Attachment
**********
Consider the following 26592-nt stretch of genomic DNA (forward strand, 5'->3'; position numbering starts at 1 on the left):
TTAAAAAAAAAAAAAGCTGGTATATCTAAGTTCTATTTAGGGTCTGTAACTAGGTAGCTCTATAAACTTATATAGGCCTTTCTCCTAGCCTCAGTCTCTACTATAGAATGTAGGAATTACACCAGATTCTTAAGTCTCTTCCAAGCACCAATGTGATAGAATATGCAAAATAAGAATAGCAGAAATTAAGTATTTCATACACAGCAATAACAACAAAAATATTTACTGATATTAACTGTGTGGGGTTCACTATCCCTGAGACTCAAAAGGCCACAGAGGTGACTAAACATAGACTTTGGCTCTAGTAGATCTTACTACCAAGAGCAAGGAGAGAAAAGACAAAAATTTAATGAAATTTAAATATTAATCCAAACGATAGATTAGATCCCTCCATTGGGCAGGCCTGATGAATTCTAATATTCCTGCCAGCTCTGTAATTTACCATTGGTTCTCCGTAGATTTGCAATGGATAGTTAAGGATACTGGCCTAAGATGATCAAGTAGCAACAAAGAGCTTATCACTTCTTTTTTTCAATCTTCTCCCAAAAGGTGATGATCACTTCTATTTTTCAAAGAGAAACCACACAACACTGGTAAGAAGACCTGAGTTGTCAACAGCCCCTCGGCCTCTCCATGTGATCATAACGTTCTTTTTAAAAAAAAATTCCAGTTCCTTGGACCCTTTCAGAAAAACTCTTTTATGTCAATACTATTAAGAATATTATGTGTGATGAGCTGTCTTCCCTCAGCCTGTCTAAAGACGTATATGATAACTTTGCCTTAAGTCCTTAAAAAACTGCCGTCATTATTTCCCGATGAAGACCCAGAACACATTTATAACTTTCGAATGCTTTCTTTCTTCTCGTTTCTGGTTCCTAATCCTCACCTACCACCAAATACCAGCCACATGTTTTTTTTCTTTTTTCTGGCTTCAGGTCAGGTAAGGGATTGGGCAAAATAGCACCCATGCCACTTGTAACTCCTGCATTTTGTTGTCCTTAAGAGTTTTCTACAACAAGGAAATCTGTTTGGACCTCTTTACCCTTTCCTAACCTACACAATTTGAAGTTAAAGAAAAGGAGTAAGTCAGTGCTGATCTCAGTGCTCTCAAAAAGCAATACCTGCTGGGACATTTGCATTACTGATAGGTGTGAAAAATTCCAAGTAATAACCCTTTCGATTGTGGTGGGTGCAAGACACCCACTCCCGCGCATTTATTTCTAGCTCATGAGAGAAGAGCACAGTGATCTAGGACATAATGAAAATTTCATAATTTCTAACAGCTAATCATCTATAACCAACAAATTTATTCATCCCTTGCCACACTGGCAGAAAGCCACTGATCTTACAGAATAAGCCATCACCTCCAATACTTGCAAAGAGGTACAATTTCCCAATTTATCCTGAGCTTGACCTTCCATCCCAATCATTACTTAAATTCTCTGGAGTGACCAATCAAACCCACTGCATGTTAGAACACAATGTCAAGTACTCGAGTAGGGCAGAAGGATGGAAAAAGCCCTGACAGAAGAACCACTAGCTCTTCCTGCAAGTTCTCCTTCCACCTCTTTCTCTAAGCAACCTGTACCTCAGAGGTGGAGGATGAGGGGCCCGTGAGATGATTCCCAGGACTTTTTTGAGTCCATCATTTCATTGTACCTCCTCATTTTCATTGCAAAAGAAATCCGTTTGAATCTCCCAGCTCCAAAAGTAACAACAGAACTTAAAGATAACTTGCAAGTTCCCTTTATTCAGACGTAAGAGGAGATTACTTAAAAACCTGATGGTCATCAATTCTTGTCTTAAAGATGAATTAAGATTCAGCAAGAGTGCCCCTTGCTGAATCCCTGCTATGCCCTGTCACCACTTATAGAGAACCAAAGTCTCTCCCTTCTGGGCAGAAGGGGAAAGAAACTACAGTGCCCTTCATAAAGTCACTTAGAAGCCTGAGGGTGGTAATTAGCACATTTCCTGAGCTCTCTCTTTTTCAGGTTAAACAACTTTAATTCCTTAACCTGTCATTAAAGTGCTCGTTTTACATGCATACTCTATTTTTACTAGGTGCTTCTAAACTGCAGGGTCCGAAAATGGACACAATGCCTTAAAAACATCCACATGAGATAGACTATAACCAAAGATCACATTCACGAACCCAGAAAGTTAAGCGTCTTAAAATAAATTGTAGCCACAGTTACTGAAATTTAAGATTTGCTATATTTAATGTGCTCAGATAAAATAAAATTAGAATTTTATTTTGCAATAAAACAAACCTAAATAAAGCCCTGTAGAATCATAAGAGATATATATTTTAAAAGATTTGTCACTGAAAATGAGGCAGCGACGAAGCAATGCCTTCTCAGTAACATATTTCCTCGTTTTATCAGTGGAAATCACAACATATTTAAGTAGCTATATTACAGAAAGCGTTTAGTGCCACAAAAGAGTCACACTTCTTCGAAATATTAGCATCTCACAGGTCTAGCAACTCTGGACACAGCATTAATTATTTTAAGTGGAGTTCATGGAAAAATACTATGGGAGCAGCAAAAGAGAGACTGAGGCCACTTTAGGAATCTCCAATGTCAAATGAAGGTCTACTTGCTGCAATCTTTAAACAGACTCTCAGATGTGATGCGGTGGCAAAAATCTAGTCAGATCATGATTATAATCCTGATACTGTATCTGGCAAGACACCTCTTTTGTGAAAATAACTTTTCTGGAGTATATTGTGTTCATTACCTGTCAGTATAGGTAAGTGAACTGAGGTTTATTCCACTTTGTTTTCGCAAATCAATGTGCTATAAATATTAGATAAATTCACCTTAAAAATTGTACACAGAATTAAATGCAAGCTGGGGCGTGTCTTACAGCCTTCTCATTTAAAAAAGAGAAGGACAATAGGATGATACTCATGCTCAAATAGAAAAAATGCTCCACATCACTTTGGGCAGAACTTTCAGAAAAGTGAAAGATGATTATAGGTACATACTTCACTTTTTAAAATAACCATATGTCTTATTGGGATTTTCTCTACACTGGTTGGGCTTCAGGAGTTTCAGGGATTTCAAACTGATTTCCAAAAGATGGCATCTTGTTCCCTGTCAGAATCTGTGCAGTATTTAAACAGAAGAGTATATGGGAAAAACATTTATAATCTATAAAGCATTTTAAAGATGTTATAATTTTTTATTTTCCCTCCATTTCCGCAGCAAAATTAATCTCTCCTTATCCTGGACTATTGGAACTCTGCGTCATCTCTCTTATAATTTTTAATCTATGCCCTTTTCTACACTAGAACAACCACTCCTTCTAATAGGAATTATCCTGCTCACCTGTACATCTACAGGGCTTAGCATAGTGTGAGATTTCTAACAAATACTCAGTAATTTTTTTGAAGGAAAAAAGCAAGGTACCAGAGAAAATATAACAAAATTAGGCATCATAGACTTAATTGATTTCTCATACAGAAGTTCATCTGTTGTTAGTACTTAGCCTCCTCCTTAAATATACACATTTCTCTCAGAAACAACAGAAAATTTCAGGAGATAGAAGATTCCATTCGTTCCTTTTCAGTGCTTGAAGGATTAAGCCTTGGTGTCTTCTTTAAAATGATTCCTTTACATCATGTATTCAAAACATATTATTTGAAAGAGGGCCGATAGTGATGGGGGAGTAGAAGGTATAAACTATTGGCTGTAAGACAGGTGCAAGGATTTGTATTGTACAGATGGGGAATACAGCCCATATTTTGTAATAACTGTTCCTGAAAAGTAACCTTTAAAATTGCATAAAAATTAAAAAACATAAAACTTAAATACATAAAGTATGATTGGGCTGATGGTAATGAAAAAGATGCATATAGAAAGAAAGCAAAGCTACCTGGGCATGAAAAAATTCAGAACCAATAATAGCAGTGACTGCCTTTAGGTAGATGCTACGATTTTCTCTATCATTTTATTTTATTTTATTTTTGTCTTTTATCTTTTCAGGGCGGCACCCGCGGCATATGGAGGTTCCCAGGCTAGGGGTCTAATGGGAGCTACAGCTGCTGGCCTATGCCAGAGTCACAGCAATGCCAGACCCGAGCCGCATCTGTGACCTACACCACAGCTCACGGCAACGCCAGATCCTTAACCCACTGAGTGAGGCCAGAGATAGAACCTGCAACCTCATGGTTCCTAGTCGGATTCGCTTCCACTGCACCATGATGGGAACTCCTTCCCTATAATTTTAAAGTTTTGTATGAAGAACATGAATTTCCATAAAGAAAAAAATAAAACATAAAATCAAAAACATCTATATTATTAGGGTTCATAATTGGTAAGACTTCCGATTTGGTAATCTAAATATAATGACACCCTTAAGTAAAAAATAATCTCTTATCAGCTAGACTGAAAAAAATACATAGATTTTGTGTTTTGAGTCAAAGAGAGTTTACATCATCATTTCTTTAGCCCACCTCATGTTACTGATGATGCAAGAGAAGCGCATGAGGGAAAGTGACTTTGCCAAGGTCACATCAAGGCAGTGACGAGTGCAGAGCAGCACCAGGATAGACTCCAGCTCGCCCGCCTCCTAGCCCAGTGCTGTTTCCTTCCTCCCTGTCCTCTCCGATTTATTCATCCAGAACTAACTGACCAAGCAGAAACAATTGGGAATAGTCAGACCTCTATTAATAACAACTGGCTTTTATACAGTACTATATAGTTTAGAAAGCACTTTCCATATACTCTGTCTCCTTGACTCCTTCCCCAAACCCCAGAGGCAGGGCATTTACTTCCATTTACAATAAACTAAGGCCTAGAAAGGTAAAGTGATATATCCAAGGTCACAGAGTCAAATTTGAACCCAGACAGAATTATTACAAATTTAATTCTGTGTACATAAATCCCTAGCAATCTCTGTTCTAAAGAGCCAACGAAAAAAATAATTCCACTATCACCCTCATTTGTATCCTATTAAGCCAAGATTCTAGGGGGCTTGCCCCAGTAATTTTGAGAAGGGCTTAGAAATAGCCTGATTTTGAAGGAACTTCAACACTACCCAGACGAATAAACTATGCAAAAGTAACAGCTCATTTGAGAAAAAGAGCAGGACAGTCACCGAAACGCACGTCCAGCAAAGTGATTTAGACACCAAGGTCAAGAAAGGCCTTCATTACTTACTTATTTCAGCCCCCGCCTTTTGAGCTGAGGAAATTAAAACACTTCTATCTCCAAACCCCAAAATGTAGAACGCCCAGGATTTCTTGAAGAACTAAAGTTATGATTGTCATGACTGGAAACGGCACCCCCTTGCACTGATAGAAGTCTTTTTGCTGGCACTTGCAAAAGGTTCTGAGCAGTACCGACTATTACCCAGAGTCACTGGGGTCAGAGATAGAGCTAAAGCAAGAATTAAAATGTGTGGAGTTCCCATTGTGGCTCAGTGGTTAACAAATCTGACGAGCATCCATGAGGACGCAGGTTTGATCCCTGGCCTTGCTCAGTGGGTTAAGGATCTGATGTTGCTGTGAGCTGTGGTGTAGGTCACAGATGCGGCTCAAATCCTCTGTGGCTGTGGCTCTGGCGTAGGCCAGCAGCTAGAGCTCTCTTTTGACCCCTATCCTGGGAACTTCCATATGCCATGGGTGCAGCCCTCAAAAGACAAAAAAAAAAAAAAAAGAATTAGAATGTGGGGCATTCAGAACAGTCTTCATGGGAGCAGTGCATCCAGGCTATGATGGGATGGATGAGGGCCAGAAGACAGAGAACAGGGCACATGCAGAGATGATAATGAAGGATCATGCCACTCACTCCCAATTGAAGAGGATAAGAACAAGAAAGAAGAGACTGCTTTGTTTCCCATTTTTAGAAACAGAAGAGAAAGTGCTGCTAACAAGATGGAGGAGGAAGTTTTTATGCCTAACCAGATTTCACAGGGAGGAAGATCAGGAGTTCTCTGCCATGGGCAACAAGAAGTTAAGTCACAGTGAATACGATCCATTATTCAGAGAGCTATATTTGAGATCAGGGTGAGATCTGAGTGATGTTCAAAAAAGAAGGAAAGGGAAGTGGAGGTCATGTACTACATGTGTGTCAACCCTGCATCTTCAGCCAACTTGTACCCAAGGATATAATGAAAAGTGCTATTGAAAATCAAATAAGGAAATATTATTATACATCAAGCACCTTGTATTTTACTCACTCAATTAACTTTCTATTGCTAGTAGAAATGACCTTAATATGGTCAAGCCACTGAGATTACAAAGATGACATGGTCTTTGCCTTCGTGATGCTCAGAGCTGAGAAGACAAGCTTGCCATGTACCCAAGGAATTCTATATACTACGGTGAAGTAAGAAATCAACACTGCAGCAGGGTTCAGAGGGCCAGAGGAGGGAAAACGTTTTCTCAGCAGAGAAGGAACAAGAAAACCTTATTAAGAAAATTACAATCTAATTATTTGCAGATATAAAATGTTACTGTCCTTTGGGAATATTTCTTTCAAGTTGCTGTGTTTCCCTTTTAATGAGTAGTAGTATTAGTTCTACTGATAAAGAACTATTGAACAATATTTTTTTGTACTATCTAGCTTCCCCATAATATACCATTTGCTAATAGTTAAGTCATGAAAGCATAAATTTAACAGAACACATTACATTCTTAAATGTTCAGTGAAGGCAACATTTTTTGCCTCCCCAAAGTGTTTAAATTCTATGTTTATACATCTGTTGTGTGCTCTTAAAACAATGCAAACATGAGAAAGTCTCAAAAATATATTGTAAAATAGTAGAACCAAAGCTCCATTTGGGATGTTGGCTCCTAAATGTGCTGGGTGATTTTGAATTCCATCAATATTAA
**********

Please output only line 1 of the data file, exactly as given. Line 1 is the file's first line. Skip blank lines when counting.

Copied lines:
Consider the following 26592-nt stretch of genomic DNA (forward strand, 5'->3'; position numbering starts at 1 on the left):